Take the 2-minute tour ×
Stack Overflow is a question and answer site for professional and enthusiast programmers. It's 100% free, no registration required.

I have a exit handler thread waiting on a condition for the worker thread to do its work. The signalling is done from the worker thread's destructor.

Below is the code of the exit handler thread.

void Class::TaskExitHandler::run() throw()

while( ! isInterrupted() ) {

    _book->_eot_cond.wait(); // Waiting on this condition
        CLASS_NAMESPACE::Guard<CLASS_NAMESPACE::FastLock> eguard(_book->_exitlist_lock);

        list<TaskGroupExecutor*>::const_iterator itr = _book->_exited_tasks.begin();

        for( ; itr != _book->_exited_tasks.end(); itr++ ) {
            TRACER(TRC_DEBUG)<< "Deleting exited task:" << (*itr)->getLoc() << ":"
                     << (*itr)->getTestID() << ":" << (*itr)->getReportName() << endl;
            delete (*itr);

Now, what has been observed is that when the worker thread catches any exception(raised from a lower layer), this thread is continued, and immediately cores with exit code 134, which is SIGABRT.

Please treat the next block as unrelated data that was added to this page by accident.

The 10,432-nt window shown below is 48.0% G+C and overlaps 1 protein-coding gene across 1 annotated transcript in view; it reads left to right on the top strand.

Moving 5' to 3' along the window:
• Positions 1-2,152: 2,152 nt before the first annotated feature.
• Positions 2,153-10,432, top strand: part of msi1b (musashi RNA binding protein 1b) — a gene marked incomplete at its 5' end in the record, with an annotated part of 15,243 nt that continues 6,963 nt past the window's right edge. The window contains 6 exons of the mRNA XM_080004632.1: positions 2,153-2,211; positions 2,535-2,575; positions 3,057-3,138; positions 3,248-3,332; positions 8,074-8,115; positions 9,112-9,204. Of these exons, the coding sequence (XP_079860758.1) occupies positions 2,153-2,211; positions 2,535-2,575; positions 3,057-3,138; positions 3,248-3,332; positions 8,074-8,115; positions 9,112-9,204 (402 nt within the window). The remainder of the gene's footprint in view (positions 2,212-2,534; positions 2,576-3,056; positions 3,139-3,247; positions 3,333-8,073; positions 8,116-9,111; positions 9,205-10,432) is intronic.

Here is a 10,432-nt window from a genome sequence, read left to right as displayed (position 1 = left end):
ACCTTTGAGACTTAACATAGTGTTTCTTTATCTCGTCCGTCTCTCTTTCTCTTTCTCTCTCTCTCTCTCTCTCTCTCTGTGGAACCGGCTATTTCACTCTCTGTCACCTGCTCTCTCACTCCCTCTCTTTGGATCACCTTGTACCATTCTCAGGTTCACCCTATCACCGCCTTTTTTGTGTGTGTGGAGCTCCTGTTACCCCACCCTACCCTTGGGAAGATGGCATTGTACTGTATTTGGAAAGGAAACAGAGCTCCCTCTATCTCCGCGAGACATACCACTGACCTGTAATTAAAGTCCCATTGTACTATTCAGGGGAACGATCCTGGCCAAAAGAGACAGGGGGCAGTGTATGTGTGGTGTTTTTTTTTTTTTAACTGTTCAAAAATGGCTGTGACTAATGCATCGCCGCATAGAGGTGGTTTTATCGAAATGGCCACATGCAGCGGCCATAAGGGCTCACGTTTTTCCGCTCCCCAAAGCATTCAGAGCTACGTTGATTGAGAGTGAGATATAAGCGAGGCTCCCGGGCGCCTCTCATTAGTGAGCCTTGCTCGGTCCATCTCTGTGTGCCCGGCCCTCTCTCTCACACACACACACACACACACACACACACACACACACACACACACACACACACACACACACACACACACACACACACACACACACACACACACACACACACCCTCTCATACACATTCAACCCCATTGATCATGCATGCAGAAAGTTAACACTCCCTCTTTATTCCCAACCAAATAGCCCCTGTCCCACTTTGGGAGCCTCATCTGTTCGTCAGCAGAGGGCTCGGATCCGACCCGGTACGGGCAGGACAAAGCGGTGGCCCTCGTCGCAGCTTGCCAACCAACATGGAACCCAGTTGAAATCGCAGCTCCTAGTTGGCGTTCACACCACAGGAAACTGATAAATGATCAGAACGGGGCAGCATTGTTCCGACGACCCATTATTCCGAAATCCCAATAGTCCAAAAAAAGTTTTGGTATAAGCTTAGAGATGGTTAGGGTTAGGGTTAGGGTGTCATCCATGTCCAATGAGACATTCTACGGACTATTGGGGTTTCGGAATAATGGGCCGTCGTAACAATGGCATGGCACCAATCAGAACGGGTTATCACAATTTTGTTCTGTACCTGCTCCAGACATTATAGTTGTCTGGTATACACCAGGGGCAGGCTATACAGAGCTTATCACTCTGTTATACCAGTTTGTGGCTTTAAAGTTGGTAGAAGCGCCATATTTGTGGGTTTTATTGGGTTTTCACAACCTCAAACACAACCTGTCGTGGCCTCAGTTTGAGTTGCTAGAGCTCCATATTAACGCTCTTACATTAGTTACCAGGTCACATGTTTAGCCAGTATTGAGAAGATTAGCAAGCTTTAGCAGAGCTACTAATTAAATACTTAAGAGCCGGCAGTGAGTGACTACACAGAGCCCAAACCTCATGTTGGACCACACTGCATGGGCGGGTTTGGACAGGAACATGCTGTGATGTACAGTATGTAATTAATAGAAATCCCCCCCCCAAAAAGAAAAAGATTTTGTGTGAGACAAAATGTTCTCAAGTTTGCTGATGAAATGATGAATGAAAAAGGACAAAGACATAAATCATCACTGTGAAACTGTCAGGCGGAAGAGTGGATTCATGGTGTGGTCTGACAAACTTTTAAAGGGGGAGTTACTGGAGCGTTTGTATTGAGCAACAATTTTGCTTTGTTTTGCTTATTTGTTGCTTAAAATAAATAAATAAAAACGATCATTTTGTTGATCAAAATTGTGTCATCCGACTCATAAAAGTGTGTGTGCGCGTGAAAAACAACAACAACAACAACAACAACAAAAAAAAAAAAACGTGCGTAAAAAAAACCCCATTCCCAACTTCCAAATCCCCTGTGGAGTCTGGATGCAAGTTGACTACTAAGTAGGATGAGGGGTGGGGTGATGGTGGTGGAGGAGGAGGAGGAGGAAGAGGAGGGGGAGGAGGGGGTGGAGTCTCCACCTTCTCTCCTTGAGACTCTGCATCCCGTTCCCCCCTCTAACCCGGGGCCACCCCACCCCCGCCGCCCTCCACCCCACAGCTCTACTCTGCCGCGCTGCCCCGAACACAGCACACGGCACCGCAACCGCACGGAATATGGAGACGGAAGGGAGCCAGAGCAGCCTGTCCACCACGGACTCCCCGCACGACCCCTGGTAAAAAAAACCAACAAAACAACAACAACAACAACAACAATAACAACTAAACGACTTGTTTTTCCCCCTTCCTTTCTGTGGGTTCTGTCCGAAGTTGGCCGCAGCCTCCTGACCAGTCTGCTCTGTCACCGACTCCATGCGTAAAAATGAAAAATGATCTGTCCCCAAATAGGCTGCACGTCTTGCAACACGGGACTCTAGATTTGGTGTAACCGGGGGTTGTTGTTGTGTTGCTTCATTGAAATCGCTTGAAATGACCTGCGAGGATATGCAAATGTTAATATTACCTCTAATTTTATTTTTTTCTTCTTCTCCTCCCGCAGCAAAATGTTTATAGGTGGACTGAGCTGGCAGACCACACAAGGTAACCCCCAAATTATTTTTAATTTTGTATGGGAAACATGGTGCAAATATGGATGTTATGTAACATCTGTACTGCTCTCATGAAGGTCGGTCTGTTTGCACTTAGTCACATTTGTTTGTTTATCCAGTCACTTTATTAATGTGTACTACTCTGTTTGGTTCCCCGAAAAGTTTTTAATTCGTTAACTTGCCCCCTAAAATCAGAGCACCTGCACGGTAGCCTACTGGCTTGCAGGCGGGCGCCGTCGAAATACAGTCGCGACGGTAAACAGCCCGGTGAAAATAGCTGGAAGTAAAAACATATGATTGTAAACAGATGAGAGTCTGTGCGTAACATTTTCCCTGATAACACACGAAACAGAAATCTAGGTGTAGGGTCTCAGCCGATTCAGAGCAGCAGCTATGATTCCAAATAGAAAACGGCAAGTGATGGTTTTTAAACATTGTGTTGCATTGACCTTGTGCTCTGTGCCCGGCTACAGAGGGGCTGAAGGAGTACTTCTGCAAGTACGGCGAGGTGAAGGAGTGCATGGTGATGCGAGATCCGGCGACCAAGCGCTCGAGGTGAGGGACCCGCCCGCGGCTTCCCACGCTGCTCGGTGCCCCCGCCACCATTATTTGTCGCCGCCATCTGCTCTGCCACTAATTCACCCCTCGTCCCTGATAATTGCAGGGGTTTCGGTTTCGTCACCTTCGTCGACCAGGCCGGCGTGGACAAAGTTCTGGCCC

The stacktrace is as follows-

#0  0x0000005555f49b4c in raise () from /lib64/libc.so.6
#1  0x0000005555f4b568 in abort () from /lib64/libc.so.6
#2  0x0000005555d848b4 in __gnu_cxx::__verbose_terminate_handler () from /usr/lib64/libstdc++.so.6
#3  0x0000005555d82210 in ?? () from /usr/lib64/libstdc++.so.6
#4  0x0000005555d82258 in std::terminate () from /usr/lib64/libstdc++.so.6
#5  0x0000005555d82278 in ?? () from /usr/lib64/libstdc++.so.6
#6  0x0000005555d81b18 in __cxa_call_unexpected () from /usr/lib64/libstdc++.so.6
#7  0x0000000120047898 in Class::TaskExitHandler::run ()
#8  0x000000012001cd38 in commutil::ThreadBase::thread_proxy ()
#9  0x0000005555c6e438 in start_thread () from /lib64/libpthread.so.0